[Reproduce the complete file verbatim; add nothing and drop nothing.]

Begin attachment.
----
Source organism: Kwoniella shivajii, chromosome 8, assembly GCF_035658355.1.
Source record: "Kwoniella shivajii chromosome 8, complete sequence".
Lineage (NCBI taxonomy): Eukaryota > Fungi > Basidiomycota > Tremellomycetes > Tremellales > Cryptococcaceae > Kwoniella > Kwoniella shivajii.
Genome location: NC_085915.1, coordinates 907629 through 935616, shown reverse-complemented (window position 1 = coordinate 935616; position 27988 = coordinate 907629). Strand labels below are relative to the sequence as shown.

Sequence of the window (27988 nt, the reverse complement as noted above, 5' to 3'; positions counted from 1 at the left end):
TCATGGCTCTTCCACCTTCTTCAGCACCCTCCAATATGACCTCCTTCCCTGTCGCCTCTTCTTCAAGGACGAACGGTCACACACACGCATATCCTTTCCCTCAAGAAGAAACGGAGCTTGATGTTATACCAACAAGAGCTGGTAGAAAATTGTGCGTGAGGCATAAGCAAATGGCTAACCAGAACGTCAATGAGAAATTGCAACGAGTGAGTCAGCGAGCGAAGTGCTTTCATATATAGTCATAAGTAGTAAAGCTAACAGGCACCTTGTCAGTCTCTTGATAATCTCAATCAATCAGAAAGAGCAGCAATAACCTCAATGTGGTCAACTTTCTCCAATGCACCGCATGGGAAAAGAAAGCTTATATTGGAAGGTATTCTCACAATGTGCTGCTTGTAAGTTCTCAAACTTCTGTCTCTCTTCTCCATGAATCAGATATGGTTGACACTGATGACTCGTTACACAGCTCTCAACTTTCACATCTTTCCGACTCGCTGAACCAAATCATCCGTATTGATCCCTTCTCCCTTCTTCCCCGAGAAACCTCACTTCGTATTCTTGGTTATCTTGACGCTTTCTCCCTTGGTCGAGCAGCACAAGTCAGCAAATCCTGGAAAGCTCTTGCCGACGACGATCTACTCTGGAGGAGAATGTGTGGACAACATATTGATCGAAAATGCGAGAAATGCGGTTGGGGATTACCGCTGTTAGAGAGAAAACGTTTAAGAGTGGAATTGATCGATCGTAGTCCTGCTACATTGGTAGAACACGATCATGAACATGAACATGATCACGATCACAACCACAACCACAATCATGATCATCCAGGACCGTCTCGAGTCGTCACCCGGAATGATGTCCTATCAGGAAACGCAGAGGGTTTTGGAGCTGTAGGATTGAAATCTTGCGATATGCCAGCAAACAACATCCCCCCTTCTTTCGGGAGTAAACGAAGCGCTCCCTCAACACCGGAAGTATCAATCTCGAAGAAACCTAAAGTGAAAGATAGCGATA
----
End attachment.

Source organism: Kwoniella shivajii, chromosome 8, assembly GCF_035658355.1.
Source record: "Kwoniella shivajii chromosome 8, complete sequence".
Lineage (NCBI taxonomy): Eukaryota > Fungi > Basidiomycota > Tremellomycetes > Tremellales > Cryptococcaceae > Kwoniella > Kwoniella shivajii.
Genome location: NC_085915.1, coordinates 907629 through 935616, shown reverse-complemented (window position 1 = coordinate 935616; position 27988 = coordinate 907629). Strand labels below are relative to the sequence as shown.

Sequence of the window (27988 nt, the reverse complement as noted above, 5' to 3'; positions counted from 1 at the left end):
TCATGGCTCTTCCACCTTCTTCAGCACCCTCCAATATGACCTCCTTCCCTGTCGCCTCTTCTTCAAGGACGAACGGTCACACACACGCATATCCTTTCCCTCAAGAAGAAACGGAGCTTGATGTTATACCAACAAGAGCTGGTAGAAAATTGTGCGTGAGGCATAAGCAAATGGCTAACCAGAACGTCAATGAGAAATTGCAACGAGTGAGTCAGCGAGCGAAGTGCTTTCATATATAGTCATAAGTAGTAAAGCTAACAGGCACCTTGTCAGTCTCTTGATAATCTCAATCAATCAGAAAGAGCAGCAATAACCTCAATGTGGTCAACTTTCTCCAATGCACCGCATGGGAAAAGAAAGCTTATATTGGAAGGTATTCTCACAATGTGCTGCTTGTAAGTTCTCAAACTTCTGTCTCTCTTCTCCATGAATCAGATATGGTTGACACTGATGACTCGTTACACAGCTCTCAACTTTCACATCTTTCCGACTCGCTGAACCAAATCATCCGTATTGATCCCTTCTCCCTTCTTCCCCGAGAAACCTCACTTCGTATTCTTGGTTATCTTGACGCTTTCTCCCTTGGTCGAGCAGCACAAGTCAGCAAATCCTGGAAAGCTCTTGCCGACGACGATCTACTCTGGAGGAGAATGTGTGGACAACATATTGATCGAAAATGCGAGAAATGCGGTTGGGGATTACCGCTGTTAGAGAGAAAACGTTTAAGAGTGGAATTGATCGATCGTAGTCCTGCTACATTGGTAGAACACGATCATGAACATGAACATGATCACGATCACAACCACAACCACAATCATGATCATCCAGGACCGTCTCGAGTCGTCACCCGGAATGATGTCCTATCAGGAAACGCAGAGGGTTTTGGAGCTGTAGGATTGAAATCTTGCGATATGCCAGCAAACAACATCCCCCCTTCTTTCGGGAGTAAACGAAGCGCTCCCTCAACACCGGAAGTATCAATCTCGAAGAAACCTAAAGTGAAAGATAGCGATA